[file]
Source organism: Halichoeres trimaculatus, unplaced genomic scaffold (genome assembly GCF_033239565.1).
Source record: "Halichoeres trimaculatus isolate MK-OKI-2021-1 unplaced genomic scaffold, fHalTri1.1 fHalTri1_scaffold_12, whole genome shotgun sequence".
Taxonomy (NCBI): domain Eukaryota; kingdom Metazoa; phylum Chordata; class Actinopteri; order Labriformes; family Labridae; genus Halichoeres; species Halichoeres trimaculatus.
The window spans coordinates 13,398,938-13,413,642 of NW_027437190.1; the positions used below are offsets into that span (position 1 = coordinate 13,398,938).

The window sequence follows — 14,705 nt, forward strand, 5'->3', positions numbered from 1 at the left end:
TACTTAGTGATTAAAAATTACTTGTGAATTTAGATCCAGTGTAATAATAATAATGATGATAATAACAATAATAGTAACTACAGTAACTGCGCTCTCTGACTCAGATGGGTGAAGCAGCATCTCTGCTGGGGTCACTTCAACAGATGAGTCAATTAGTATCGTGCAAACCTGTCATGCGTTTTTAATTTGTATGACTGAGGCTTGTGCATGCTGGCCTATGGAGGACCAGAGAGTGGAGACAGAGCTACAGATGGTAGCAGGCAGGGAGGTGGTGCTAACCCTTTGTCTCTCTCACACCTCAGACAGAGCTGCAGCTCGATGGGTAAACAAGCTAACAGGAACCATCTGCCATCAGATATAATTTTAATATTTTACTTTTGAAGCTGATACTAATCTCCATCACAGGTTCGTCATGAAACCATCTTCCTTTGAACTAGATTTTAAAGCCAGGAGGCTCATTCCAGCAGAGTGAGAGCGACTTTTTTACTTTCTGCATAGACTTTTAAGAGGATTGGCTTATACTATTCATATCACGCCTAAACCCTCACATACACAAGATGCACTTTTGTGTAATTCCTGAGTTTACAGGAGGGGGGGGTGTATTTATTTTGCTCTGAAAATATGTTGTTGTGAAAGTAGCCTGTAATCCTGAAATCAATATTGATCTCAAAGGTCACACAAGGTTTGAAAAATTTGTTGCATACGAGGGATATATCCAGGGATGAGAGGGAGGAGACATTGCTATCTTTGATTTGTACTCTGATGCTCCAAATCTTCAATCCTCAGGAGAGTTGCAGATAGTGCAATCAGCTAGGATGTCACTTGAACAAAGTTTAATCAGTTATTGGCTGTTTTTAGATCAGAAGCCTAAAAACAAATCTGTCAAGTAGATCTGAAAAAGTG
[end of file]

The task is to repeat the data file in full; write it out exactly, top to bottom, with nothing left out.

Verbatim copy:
Source organism: Halichoeres trimaculatus, unplaced genomic scaffold (genome assembly GCF_033239565.1).
Source record: "Halichoeres trimaculatus isolate MK-OKI-2021-1 unplaced genomic scaffold, fHalTri1.1 fHalTri1_scaffold_12, whole genome shotgun sequence".
Taxonomy (NCBI): domain Eukaryota; kingdom Metazoa; phylum Chordata; class Actinopteri; order Labriformes; family Labridae; genus Halichoeres; species Halichoeres trimaculatus.
The window spans coordinates 13,398,938-13,413,642 of NW_027437190.1; the positions used below are offsets into that span (position 1 = coordinate 13,398,938).

The window sequence follows — 14,705 nt, forward strand, 5'->3', positions numbered from 1 at the left end:
TACTTAGTGATTAAAAATTACTTGTGAATTTAGATCCAGTGTAATAATAATAATGATGATAATAACAATAATAGTAACTACAGTAACTGCGCTCTCTGACTCAGATGGGTGAAGCAGCATCTCTGCTGGGGTCACTTCAACAGATGAGTCAATTAGTATCGTGCAAACCTGTCATGCGTTTTTAATTTGTATGACTGAGGCTTGTGCATGCTGGCCTATGGAGGACCAGAGAGTGGAGACAGAGCTACAGATGGTAGCAGGCAGGGAGGTGGTGCTAACCCTTTGTCTCTCTCACACCTCAGACAGAGCTGCAGCTCGATGGGTAAACAAGCTAACAGGAACCATCTGCCATCAGATATAATTTTAATATTTTACTTTTGAAGCTGATACTAATCTCCATCACAGGTTCGTCATGAAACCATCTTCCTTTGAACTAGATTTTAAAGCCAGGAGGCTCATTCCAGCAGAGTGAGAGCGACTTTTTTACTTTCTGCATAGACTTTTAAGAGGATTGGCTTATACTATTCATATCACGCCTAAACCCTCACATACACAAGATGCACTTTTGTGTAATTCCTGAGTTTACAGGAGGGGGGGGTGTATTTATTTTGCTCTGAAAATATGTTGTTGTGAAAGTAGCCTGTAATCCTGAAATCAATATTGATCTCAAAGGTCACACAAGGTTTGAAAAATTTGTTGCATACGAGGGATATATCCAGGGATGAGAGGGAGGAGACATTGCTATCTTTGATTTGTACTCTGATGCTCCAAATCTTCAATCCTCAGGAGAGTTGCAGATAGTGCAATCAGCTAGGATGTCACTTGAACAAAGTTTAATCAGTTATTGGCTGTTTTTAGATCAGAAGCCTAAAAACAAATCTGTCAAGTAGATCTGAAAAAGTG